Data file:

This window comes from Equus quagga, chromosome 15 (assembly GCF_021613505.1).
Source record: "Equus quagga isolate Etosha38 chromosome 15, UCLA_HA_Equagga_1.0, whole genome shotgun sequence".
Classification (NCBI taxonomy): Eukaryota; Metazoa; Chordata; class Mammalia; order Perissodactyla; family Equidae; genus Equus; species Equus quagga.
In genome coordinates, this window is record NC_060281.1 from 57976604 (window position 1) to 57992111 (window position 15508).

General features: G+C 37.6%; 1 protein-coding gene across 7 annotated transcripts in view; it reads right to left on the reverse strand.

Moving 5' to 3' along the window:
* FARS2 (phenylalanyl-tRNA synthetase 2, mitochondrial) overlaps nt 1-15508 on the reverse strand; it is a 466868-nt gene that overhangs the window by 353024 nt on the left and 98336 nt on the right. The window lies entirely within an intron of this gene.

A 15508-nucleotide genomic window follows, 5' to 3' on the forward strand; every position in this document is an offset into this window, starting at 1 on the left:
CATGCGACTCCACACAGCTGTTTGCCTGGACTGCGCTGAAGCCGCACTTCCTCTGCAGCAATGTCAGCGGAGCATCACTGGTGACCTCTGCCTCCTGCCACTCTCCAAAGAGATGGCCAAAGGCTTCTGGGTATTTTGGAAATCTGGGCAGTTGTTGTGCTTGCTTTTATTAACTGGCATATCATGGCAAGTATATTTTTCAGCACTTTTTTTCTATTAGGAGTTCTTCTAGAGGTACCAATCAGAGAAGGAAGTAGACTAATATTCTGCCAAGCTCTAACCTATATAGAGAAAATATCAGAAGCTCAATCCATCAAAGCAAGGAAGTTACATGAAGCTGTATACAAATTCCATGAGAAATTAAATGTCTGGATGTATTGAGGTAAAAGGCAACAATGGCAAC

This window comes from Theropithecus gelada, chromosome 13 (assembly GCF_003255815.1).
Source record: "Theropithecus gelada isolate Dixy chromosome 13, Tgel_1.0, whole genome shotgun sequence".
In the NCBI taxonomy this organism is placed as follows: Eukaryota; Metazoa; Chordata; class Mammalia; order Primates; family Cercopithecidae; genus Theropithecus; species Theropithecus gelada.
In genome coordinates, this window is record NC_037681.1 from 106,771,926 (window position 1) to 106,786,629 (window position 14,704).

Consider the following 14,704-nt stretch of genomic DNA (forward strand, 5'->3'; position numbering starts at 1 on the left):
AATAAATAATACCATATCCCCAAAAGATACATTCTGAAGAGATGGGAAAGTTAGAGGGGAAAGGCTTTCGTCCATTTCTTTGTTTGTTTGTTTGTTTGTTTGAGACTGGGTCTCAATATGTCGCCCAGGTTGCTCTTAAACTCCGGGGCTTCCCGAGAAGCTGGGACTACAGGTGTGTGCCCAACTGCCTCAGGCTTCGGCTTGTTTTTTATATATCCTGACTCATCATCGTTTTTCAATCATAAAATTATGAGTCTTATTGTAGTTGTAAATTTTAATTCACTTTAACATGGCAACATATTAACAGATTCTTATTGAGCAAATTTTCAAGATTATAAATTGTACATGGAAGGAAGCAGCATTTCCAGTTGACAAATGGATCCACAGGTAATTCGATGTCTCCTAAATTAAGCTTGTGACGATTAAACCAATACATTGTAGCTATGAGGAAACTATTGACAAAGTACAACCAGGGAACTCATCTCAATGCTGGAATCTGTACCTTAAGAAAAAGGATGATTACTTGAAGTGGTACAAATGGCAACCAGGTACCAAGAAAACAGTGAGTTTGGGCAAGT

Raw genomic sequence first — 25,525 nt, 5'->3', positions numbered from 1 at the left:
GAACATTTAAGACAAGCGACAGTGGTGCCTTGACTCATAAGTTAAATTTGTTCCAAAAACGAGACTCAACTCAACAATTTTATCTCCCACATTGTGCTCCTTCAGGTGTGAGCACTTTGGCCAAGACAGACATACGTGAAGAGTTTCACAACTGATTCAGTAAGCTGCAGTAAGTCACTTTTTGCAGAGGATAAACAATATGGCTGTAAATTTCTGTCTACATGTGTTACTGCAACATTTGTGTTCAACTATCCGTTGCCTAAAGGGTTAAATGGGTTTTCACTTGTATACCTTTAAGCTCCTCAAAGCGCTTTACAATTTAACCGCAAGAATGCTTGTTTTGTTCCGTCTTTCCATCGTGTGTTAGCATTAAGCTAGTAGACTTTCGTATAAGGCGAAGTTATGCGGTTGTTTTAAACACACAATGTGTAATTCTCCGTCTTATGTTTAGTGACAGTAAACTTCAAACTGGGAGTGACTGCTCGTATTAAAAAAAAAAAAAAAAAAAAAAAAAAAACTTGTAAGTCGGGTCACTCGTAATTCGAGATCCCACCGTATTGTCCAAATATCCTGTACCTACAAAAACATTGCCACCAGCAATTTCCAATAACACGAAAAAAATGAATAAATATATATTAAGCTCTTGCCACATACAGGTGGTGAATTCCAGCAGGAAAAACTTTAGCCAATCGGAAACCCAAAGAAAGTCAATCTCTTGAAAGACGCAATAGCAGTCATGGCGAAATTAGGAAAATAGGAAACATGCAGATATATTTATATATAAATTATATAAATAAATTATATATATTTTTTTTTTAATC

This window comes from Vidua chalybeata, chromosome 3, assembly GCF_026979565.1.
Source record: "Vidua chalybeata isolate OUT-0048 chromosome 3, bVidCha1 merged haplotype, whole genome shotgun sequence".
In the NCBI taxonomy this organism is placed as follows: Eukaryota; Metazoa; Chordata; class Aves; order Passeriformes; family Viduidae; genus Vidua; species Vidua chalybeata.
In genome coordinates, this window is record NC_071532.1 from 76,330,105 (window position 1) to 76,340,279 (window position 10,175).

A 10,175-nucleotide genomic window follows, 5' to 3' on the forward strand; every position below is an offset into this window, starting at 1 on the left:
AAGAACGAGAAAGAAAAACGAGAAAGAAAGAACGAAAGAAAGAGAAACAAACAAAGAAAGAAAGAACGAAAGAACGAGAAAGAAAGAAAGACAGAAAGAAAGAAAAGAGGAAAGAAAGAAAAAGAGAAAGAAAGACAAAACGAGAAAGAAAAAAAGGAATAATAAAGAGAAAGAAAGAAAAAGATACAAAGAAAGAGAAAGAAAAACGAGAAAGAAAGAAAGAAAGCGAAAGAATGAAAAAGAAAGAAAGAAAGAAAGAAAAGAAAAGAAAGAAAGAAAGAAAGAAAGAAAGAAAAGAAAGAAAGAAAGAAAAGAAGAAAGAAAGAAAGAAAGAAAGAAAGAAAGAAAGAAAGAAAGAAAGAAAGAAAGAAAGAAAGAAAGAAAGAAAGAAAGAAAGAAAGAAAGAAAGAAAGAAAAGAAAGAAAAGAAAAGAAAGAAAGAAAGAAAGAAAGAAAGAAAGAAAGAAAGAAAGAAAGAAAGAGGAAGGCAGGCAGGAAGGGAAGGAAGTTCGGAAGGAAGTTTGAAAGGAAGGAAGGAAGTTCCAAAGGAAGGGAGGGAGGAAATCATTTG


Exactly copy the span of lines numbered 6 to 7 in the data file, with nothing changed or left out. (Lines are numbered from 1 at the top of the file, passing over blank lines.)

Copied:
Moving 5' to 3' along the window:
* FARS2 (phenylalanyl-tRNA synthetase 2, mitochondrial) overlaps nt 1-15508 on the reverse strand; it is a 466868-nt gene that overhangs the window by 353024 nt on the left and 98336 nt on the right. The window lies entirely within an intron of this gene.